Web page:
Human beings shouldn’t have to rely on sanctuary to be safe. No matter what our racial heritage or gender or orientation, we are all simply people trying to make our way in the world. As a child I knew “olly olly oxen free” meant that nobody would try to tag me if I came out from hiding. I was also taught that the word “hate” was as bad as any swear and that it should not be said. While my mother was teaching me the virtue of love, we were sending young men to kill foreigners in Vietnam. I grew up with no doubts as to which was the superior way. One way leads to life and peace, the other to constant fear and death. The people of Emanuel African Methodist Episcopal Church have told Dylann Roof that they have forgiven him. They are offering sanctuary to one who has done nothing to earn or claim it. They, like children, lead us.

42 Shots

Many of us were raised with the figure of a divine father who is ready to whip off the belt for any infraction we may make, intended or not. On a more human scale, our criminal justice system locks people in prison often on the basis of race rather than purely objective considerations. The infographic below demonstrates this clearly. African-Americans are disproportionately represented in the prison population in a society that is still reluctant to offer true justice to all citizens. When these numbers are wrenched from statistics and brought down to personal levels, the results are distressing indeed. I recently read of the case of a promising youth who was in the wrong place at the wrong time. His lawyer, a prominent African-American, pled with the judge for leniency for this young man who had great potential. Time in jail, even in one for youth, would probably scuttle this boy’s hopes for a productive future. Being an American, though, I had no hope that this might end well for the boy. Still I read on as the judge sentenced him to jail.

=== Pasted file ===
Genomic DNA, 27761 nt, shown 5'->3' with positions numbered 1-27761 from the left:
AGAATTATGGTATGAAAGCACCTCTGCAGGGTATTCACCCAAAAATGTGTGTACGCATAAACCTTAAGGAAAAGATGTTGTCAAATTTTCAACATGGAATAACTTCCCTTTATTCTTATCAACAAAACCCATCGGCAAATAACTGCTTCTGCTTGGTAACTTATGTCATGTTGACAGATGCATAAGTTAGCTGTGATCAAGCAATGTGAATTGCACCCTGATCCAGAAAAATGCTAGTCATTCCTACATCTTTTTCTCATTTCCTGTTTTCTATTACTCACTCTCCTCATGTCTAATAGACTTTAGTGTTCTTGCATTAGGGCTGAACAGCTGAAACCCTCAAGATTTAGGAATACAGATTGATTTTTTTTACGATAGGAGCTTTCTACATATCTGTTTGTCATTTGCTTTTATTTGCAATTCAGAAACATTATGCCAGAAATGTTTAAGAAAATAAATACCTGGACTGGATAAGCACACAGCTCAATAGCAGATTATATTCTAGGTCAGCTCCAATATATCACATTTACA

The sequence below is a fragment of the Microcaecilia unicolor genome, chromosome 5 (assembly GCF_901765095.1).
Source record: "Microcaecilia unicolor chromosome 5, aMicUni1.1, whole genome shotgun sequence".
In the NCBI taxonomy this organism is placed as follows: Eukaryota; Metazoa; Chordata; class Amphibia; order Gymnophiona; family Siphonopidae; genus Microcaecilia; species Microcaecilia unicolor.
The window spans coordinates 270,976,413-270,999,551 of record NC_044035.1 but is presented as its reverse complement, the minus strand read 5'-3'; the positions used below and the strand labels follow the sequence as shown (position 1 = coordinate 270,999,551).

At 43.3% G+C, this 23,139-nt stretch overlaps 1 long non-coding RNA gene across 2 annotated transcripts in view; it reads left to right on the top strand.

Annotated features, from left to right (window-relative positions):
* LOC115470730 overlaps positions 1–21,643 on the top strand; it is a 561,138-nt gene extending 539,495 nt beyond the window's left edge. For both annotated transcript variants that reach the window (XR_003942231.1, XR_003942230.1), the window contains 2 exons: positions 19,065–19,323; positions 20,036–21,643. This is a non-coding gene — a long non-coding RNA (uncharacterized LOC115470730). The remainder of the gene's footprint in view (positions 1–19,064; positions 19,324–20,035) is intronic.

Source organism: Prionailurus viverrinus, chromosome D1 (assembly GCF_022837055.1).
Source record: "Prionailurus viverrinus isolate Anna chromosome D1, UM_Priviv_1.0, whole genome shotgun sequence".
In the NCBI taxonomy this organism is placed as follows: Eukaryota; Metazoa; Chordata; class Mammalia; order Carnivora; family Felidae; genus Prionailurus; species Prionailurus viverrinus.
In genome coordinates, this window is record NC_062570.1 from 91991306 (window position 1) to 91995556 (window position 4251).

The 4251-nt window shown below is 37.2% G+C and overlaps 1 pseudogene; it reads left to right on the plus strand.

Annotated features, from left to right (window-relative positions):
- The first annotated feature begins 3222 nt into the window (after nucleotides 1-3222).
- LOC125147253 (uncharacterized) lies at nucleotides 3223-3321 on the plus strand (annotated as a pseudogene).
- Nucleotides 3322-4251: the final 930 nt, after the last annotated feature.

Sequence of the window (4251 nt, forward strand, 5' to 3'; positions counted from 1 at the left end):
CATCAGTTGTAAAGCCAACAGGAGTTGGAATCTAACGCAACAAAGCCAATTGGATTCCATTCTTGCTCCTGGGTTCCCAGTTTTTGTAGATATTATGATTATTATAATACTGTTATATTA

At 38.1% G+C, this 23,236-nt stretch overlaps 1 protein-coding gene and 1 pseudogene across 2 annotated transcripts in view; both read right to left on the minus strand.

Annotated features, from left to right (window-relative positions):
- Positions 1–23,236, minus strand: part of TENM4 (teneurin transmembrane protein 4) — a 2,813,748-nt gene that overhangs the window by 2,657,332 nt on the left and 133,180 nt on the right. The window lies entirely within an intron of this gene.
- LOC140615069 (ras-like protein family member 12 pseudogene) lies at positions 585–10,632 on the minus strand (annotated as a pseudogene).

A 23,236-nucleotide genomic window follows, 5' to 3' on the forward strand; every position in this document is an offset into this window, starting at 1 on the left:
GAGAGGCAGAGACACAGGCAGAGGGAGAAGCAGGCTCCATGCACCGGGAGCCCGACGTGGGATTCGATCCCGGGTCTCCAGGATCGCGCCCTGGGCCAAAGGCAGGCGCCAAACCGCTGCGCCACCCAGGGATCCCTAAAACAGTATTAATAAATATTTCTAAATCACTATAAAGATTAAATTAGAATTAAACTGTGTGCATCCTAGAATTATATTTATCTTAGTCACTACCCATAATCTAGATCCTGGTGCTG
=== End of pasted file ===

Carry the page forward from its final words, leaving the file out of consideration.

None of us likes to be reduced to statistics. At the same time, some social-justice disparities are easily overlooked until they are placed in such stark terms. Xenophobia is a normal human reaction. In fact, it is displayed in apes and other social animals as well as in people. Its biological function seems to be group cohesion and safety. We’ve evolved beyond that, however. The great promise of the New World was freedom. Unless you were imported as a slave. The Bible, being a document of its time, lent its voice to the approval of keeping slaves and those who wanted to justify their horrid treatment of fellow humans in the name of God relied heavily on the Good Book. We still put considerable roadblocks in the way of African-Americans and others of minority status, believing that we are somehow justified in the myth of Caucasian superiority. Humans are humans. Society benefits from the gifts that different traditions bring to the cultural table. And yet, we continue to lock up those who look different.

Justice shouldn’t be a distant dream. We know that for those who do commit crimes reformation is a possibility. Critics cite the expense, but I have to wonder whose bank account is being audited. As a society as a whole we could all benefit from some reform. The profession from which I have been repeatedly blocked is one of the few that has taken demographic configuration seriously. Some must pay the cost for others to be given an opportunity. Of course, opportunity itself is a rare commodity these days of hoarding and one-percenters. Perhaps those who build towers and remove themselves from the rest of society have put themselves in a kind of luxurious arrest. Until they are forced to share, however, those of us on the street level have to do our best to help each other out. Take a look at this infographic from arrestrecords.com and see if I’m right.